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Are carbs really so bad for you?

You can’t go too far nowadays without hearing about a Low Carb High Fat (LCHF) diet. The question that many are asking is – are carbs really so bad for you? The short answer is… it’s complicated. It really depends on the kinds of carbs you’re consuming.

Carbohydrates are actually a really broad category and they don’t have to be completely excluded from your diet – but they must be consumed moderately, and it’s important to remember that not all carbs are created equally. While there may be many different schools of thought when it comes to healthy eating, it’s generally agreed that people should avoid sugars, starch, and refined carbohydrates. These are called glycaemic carbs, and they’re responsible for spiking your blood sugar and insulin levels, as I covered in the previous blog post. In case you missed it, I’ll repeat what I wrote: Refined carbohydrates are easily converted into blood glucose and as a result, increase insulin levels. Bread, pasta, biscuits, cakes, breakfast cereals, sweets and chocolate, sugar-sweetened beverages, fruit juices and even some fruits and vegetables are just some products that increase our insulin levels. Sustained high levels of insulin can result in a metabolic dysfunction called insulin resistance, which prevents the efficient burning of fat.

So what kinds of carbohydrates are considered “good”?

Good carbohydrates are those containing high amounts of fibre. These are called ‘low glycaemic carbohydrates’. Your body digests fibre-rich low glycaemic carbs slower than they do high glycaemic carbs resulting in  a more moderate effect on blood-sugar levels. The high fibre in so-called  good carbohydrates provides roughage, a healthy environment for your gut microbiome  and aids in digestion.

In the LCHF world, we are primarily interested in the carbohydrates that impact on blood glucose and, therefore, insulin levels. Insulin is the main ‘fat building’ hormone,’ and this means eating fewer high glycaemic carbohydrates is important in addressing obesity and the other conditions of the metabolic syndrome.

When you significantly limit the amount of carbohydrate you consume (good or bad), your body experiences what is known as nutritional ketosis.  This means it begins to use ketone bodies, which are  sources of energy  derived from fat. Your body produces ketones and uses these as a source of energy instead of  using dietary carbohydrate as a source of energy. This is a perfectly natural and health process. Traditionally, hunter-gatherer tribes such as the Inuit, Masai, San and others derived almost all of their energy from fat rather than carbohydrates. They go for very long periods of time without consuming almost any carbohydrate food at all.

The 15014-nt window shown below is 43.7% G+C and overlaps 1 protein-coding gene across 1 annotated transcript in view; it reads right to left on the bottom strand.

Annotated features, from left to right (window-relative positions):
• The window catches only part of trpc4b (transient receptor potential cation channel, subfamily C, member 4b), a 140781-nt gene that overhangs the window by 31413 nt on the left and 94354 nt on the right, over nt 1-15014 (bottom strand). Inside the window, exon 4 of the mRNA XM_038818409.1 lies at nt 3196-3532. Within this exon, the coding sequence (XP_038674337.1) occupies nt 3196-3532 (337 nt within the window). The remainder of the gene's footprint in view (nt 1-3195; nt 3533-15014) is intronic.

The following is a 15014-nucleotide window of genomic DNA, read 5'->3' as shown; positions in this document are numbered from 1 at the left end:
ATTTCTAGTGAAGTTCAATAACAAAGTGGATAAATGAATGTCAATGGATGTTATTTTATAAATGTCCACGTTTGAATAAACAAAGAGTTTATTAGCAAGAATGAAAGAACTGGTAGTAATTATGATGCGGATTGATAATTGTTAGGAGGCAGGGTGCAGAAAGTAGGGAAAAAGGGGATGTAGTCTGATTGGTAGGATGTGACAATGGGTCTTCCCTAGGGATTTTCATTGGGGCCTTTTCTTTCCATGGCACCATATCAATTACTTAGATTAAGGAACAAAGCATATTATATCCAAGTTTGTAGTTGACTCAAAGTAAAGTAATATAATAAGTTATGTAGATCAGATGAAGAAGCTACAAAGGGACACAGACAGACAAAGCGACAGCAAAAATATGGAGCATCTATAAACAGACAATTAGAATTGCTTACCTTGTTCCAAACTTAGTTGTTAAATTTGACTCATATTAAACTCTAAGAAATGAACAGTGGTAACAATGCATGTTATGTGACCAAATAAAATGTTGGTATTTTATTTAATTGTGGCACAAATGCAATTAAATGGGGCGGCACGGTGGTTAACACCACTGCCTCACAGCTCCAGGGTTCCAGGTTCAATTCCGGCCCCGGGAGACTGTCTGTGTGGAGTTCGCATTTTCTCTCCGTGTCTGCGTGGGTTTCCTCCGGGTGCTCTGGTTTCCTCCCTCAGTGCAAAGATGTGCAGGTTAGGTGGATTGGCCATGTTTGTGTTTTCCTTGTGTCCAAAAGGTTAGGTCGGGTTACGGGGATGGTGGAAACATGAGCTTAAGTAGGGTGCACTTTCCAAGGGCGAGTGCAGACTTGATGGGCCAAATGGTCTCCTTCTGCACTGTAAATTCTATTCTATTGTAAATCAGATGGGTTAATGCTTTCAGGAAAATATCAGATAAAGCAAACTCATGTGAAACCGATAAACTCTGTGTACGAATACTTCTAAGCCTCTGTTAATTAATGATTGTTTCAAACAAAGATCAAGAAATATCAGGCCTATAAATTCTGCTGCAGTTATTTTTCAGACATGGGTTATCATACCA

When transitioning to a low-carbohydrate diet, your body might experience some withdrawal symptoms commonly known as ‘carb flu’. It doesn’t happen to everyone, but when some people dramatically reduce their carbohydrate intake, they might experience headaches, brain fog, crankiness, and tiredness. Carb flu often doesn’t last more than a few days and symptoms can be dealt with by increasing sodium intake by, for example, consuming bone broth. Once your body has adapted to a low-carb diet, perhaps the most marked positive effects you can expect to experience are a significant increase in energy, clearer thinking, absence of bloating,  an end to heartburn, improved sleep, better mood and, of course, weight loss.

Many people feel confused about good and bad carbohydrates, as what food and beverages contain is not always clear cut. I would love to see current food labeling legislation altered in a manner that will allow consumers to be able to clearly and easily distinguish high glycaemic foods from low glycaemic foods. This is important from a metabolic syndrome perspective and thus would be a very important and cost-effective public health intervention.

If you are interested in being supported on your journey to better health then I’m happy to put you in touch with a trained coach. Or, if you are interested in becoming an UpForIt health coach, we offer online training and support. Just email me at

I’m Dr. Peter Hill from UpForIt, and our motto is Getting Healthy Together